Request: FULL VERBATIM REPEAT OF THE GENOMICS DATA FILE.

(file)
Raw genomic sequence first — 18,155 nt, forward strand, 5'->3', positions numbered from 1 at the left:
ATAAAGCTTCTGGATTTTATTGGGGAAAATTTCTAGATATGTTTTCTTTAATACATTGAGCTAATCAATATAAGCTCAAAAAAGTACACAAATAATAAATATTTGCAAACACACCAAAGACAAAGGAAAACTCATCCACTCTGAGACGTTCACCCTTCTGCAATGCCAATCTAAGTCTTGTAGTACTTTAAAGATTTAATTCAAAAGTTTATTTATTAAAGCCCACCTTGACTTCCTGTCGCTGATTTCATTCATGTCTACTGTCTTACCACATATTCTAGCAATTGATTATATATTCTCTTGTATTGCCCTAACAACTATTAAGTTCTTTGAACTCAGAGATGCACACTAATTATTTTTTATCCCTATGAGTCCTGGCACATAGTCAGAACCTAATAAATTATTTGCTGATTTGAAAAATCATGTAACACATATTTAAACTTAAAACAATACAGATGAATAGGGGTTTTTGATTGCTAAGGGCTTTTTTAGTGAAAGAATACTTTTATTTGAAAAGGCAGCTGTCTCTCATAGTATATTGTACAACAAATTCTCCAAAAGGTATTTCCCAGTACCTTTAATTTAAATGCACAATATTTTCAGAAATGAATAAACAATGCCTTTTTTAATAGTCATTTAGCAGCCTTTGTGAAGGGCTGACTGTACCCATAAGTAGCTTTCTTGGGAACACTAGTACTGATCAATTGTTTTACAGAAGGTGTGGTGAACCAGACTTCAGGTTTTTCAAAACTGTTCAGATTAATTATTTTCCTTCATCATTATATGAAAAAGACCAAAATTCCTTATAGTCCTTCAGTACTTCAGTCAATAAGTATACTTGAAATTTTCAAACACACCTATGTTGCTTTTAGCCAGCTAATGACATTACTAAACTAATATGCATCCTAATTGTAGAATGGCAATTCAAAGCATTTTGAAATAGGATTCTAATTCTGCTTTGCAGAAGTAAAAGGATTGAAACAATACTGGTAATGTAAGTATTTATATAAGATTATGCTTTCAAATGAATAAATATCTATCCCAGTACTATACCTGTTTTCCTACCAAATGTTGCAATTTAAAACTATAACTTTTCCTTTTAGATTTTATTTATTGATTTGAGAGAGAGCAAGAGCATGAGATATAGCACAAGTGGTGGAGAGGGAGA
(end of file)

Raw genomic sequence first — 18,155 nt, forward strand, 5'->3', positions numbered from 1 at the left:
ATAAAGCTTCTGGATTTTATTGGGGAAAATTTCTAGATATGTTTTCTTTAATACATTGAGCTAATCAATATAAGCTCAAAAAAGTACACAAATAATAAATATTTGCAAACACACCAAAGACAAAGGAAAACTCATCCACTCTGAGACGTTCACCCTTCTGCAATGCCAATCTAAGTCTTGTAGTACTTTAAAGATTTAATTCAAAAGTTTATTTATTAAAGCCCACCTTGACTTCCTGTCGCTGATTTCATTCATGTCTACTGTCTTACCACATATTCTAGCAATTGATTATATATTCTCTTGTATTGCCCTAACAACTATTAAGTTCTTTGAACTCAGAGATGCACACTAATTATTTTTTATCCCTATGAGTCCTGGCACATAGTCAGAACCTAATAAATTATTTGCTGATTTGAAAAATCATGTAACACATATTTAAACTTAAAACAATACAGATGAATAGGGGTTTTTGATTGCTAAGGGCTTTTTTAGTGAAAGAATACTTTTATTTGAAAAGGCAGCTGTCTCTCATAGTATATTGTACAACAAATTCTCCAAAAGGTATTTCCCAGTACCTTTAATTTAAATGCACAATATTTTCAGAAATGAATAAACAATGCCTTTTTTAATAGTCATTTAGCAGCCTTTGTGAAGGGCTGACTGTACCCATAAGTAGCTTTCTTGGGAACACTAGTACTGATCAATTGTTTTACAGAAGGTGTGGTGAACCAGACTTCAGGTTTTTCAAAACTGTTCAGATTAATTATTTTCCTTCATCATTATATGAAAAAGACCAAAATTCCTTATAGTCCTTCAGTACTTCAGTCAATAAGTATACTTGAAATTTTCAAACACACCTATGTTGCTTTTAGCCAGCTAATGACATTACTAAACTAATATGCATCCTAATTGTAGAATGGCAATTCAAAGCATTTTGAAATAGGATTCTAATTCTGCTTTGCAGAAGTAAAAGGATTGAAACAATACTGGTAATGTAAGTATTTATATAAGATTATGCTTTCAAATGAATAAATATCTATCCCAGTACTATACCTGTTTTCCTACCAAATGTTGCAATTTAAAACTATAACTTTTCCTTTTAGATTTTATTTATTGATTTGAGAGAGAGCAAGAGCATGAGATATAGCACAAGTGGTGGAGAGGGAGA